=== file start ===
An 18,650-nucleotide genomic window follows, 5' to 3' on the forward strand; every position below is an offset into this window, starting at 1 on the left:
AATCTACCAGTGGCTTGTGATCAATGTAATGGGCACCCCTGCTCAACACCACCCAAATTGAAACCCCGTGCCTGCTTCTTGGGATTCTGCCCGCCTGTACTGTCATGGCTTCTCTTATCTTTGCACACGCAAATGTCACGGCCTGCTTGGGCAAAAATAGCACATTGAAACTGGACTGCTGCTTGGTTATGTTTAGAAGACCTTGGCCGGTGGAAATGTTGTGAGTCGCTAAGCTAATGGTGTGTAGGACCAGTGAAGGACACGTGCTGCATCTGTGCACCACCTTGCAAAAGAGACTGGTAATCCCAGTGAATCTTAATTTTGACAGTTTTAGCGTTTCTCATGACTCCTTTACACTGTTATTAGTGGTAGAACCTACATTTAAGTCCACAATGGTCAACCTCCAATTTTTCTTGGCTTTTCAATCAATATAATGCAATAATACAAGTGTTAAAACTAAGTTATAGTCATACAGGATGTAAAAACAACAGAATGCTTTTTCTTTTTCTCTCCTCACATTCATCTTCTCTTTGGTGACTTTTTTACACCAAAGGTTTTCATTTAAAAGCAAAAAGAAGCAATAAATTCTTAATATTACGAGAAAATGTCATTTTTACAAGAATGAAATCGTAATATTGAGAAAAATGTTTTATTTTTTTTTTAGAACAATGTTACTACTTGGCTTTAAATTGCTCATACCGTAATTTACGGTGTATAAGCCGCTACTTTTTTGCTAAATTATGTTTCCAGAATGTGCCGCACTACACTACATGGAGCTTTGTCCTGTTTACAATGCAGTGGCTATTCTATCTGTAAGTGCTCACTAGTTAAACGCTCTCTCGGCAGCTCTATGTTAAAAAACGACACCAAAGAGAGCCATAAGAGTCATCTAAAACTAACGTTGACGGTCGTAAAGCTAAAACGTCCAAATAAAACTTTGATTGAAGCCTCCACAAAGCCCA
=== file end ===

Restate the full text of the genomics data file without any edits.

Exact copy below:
An 18,650-nucleotide genomic window follows, 5' to 3' on the forward strand; every position below is an offset into this window, starting at 1 on the left:
AATCTACCAGTGGCTTGTGATCAATGTAATGGGCACCCCTGCTCAACACCACCCAAATTGAAACCCCGTGCCTGCTTCTTGGGATTCTGCCCGCCTGTACTGTCATGGCTTCTCTTATCTTTGCACACGCAAATGTCACGGCCTGCTTGGGCAAAAATAGCACATTGAAACTGGACTGCTGCTTGGTTATGTTTAGAAGACCTTGGCCGGTGGAAATGTTGTGAGTCGCTAAGCTAATGGTGTGTAGGACCAGTGAAGGACACGTGCTGCATCTGTGCACCACCTTGCAAAAGAGACTGGTAATCCCAGTGAATCTTAATTTTGACAGTTTTAGCGTTTCTCATGACTCCTTTACACTGTTATTAGTGGTAGAACCTACATTTAAGTCCACAATGGTCAACCTCCAATTTTTCTTGGCTTTTCAATCAATATAATGCAATAATACAAGTGTTAAAACTAAGTTATAGTCATACAGGATGTAAAAACAACAGAATGCTTTTTCTTTTTCTCTCCTCACATTCATCTTCTCTTTGGTGACTTTTTTACACCAAAGGTTTTCATTTAAAAGCAAAAAGAAGCAATAAATTCTTAATATTACGAGAAAATGTCATTTTTACAAGAATGAAATCGTAATATTGAGAAAAATGTTTTATTTTTTTTTTAGAACAATGTTACTACTTGGCTTTAAATTGCTCATACCGTAATTTACGGTGTATAAGCCGCTACTTTTTTGCTAAATTATGTTTCCAGAATGTGCCGCACTACACTACATGGAGCTTTGTCCTGTTTACAATGCAGTGGCTATTCTATCTGTAAGTGCTCACTAGTTAAACGCTCTCTCGGCAGCTCTATGTTAAAAAACGACACCAAAGAGAGCCATAAGAGTCATCTAAAACTAACGTTGACGGTCGTAAAGCTAAAACGTCCAAATAAAACTTTGATTGAAGCCTCCACAAAGCCCA